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I am using parallel tasks for the first time instead of using a traditional threadpool. In my application I allow for the user to input the number of tasks started to complete the job. (jobs can be very big). I noticed that if I allow any more than 10 or so tasks, the application starts to hang and I actually get worse performance due to the resources used.

I am wondering if there is any correlation between amount of processors and max amount of tasks, so that I can limit the maximum amount of tasks for the users pc so it doesn't slow it down.

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I guess it depends on what your threads are doing. Disk I/O access? In-memory computation? Normally, I've always gone for a maximum of 2*number of processing cores on a machine when compiling libraries, but generally for any in-built threading tasks I tend to stick to 1-to-1 vs cpu cores. –  confused_at_times Apr 25 at 18:41
My general rule is to start with a factor of 1.5/2 high-CPU threads to processing units. This has generally worked well for me, but depends on actual code and hardware. Run some tests and be flexible. –  user2864740 Apr 25 at 18:44
Do you mean "1.5 CPU-intensive threads per 2 processing units" or "1.5 to 2 CPU-intensive threads per processing unit"? –  Jon of All Trades Apr 25 at 18:53
@JonofAllTrades The latter case. –  user2864740 Apr 25 at 19:01

3 Answers 3

up vote 4 down vote accepted

The TPL will automatically change how tasks are scheduled and add or remove ThreadPool threads over time. This means that, given enough time and similar work, the default behavior should improve to be the best option.

By default, it will start by using more threads than cores, since many tasks are not "pure CPU". Given that you're seeing extra tasks causing a slowdown, you likely either have resource contention (via locking), or your tasks are CPU bound, and having more tasks than processor cores will cause slowdowns. If this is going to be problematic, you can make a custom TaskScheduler that limits the number of tasks allowed at once, such as the LimitedConcurrencyTaskScheduler. This allows you to limit the number of tasks to the number of processors in pure CPU scenarios.

If your tasks are bound by other factors, such as IO, then you may need to profile to determine the best balance between # of concurrently scheduled tasks and throughput, though this will be system specific.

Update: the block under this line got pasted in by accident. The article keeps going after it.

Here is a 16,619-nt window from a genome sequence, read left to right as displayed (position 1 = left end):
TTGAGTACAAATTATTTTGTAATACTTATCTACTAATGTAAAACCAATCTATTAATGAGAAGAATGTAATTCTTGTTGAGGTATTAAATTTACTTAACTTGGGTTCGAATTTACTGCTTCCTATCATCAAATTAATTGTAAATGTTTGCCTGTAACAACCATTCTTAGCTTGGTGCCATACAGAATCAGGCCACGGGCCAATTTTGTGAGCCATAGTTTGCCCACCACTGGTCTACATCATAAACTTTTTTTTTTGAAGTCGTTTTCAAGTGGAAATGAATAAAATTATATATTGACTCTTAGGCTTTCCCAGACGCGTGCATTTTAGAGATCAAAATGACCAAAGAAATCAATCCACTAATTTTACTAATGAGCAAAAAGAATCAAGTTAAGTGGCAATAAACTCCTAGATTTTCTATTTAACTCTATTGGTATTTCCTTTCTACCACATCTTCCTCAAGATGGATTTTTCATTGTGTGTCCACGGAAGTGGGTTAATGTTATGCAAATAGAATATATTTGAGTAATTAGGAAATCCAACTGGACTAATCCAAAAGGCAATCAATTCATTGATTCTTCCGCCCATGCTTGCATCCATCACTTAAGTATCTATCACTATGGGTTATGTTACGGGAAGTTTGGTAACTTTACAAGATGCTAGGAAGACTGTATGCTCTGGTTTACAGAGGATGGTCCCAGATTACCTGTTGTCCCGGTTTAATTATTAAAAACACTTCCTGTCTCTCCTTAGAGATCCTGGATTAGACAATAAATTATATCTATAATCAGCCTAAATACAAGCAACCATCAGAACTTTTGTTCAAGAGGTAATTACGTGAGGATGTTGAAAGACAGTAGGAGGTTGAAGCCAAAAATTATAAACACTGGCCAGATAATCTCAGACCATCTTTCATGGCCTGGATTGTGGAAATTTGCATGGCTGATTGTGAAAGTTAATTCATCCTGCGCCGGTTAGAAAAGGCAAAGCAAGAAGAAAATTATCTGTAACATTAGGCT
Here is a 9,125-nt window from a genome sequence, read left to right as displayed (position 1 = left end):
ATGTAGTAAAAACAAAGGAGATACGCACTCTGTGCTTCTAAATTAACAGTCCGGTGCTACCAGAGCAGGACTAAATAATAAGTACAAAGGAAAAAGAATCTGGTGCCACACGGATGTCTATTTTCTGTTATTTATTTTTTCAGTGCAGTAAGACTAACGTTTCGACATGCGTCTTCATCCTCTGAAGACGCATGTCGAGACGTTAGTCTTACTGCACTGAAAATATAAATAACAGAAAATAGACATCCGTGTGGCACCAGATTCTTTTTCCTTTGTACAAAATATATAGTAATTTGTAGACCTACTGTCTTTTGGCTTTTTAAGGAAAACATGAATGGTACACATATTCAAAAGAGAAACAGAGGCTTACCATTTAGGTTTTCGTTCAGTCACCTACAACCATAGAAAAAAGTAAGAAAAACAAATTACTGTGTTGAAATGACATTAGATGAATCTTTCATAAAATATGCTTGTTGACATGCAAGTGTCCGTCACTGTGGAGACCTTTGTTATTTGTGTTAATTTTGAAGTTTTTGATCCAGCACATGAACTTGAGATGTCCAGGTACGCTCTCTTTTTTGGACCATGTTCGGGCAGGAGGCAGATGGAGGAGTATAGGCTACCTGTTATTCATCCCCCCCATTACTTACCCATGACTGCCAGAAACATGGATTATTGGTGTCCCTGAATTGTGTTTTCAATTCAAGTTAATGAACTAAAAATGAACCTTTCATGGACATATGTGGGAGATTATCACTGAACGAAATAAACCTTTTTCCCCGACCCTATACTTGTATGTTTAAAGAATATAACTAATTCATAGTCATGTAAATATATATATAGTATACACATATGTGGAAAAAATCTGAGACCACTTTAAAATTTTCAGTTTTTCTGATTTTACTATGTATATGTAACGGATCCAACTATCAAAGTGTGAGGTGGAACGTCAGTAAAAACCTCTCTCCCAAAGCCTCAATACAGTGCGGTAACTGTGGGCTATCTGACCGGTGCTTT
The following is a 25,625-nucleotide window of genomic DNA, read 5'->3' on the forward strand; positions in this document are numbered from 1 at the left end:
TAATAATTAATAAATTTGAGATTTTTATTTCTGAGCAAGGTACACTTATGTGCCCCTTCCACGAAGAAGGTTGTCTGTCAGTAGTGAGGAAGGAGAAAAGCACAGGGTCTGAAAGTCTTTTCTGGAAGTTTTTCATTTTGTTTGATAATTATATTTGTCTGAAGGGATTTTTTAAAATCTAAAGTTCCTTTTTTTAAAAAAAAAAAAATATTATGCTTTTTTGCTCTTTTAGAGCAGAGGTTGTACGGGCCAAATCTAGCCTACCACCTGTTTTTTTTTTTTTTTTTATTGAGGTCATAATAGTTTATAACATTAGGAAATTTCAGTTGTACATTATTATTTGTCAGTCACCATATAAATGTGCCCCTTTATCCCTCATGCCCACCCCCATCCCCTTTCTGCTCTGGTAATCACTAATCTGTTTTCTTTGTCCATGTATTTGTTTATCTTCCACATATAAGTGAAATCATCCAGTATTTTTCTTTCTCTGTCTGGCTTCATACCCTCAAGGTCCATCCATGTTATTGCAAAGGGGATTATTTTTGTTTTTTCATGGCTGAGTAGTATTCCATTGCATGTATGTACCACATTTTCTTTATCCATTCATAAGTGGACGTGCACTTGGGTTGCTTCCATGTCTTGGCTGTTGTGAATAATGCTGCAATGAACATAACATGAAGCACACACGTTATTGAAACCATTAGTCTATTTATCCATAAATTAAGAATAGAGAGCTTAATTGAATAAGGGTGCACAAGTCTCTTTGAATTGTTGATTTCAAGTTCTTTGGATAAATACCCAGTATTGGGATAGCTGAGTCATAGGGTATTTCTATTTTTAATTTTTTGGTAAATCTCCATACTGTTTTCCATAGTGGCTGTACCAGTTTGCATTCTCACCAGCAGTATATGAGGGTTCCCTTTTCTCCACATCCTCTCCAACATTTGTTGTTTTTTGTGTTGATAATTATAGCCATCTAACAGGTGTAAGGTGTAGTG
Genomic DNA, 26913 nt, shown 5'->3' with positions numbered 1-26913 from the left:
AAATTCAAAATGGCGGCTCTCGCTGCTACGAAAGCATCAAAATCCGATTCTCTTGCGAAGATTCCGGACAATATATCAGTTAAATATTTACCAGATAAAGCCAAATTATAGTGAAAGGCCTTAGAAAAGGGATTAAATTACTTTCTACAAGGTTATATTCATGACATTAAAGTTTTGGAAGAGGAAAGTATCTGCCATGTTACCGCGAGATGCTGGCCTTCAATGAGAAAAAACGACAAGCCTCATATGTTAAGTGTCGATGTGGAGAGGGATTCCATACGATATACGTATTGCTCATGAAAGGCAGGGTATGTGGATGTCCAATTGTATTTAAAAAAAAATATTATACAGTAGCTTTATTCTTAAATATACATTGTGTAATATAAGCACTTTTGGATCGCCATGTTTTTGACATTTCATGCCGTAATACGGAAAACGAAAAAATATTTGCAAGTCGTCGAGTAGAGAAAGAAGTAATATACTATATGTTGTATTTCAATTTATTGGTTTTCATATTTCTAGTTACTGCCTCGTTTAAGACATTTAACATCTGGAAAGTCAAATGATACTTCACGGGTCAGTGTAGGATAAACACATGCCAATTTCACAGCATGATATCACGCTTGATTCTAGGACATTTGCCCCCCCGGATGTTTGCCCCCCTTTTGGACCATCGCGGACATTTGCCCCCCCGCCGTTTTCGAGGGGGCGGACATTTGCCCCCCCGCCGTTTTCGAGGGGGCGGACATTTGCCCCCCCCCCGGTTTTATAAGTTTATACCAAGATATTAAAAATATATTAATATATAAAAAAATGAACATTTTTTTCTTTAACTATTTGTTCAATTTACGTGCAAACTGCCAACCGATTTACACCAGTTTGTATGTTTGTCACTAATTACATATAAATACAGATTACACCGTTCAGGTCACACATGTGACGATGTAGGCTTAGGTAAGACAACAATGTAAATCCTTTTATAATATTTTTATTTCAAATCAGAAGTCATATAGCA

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THat is a great total non answer because you sort of miss the point that I think the OP has - that he asks how to plan this. –  TomTom Apr 25 at 18:42
@TomTom I actually disagree - I did just edit to add more details, but a lot depends on what the tasks are doing. Given the behavior the OP describes, it's most likely either resource contention or CPU bound, in which limiting the # of tasks can be beneficial. –  Reed Copsey Apr 25 at 18:47

No, mostly becuase there is no definition of task. A task can be CPU intensive (limit is like Cores * factor), IO intensive (limit can be very low), or network intensivbe oto a limited ressource (which does not like to handle 1000 requests at the same time).

So, it is up for you as a programmer to use your brain and come up with a concept, then validate it and then put it into your program, depending on what the task actually IS and where the bottlenecks are foreseen. Such planning can be complex - very complex - but most of the time it is quite simple.

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Assuming that your tasks are CPU-intensive (i.e. they don't do a lot of I/O blocking such as reading files), you probably want to limit the number of parallel tasks to the number of CPU cores available to your application. For example, if your application is running on a computer with a quad-core processor (i.e. 4 cores), limit it to 4 simultaneous tasks.

If your tasks are limited by something other than the CPU (e.g. disk access, network access, etc), then you'll need to figure out what share of that resource each task takes on average. If you know the average then the number of tasks you should run to fully utilize your resource is 100 / average.

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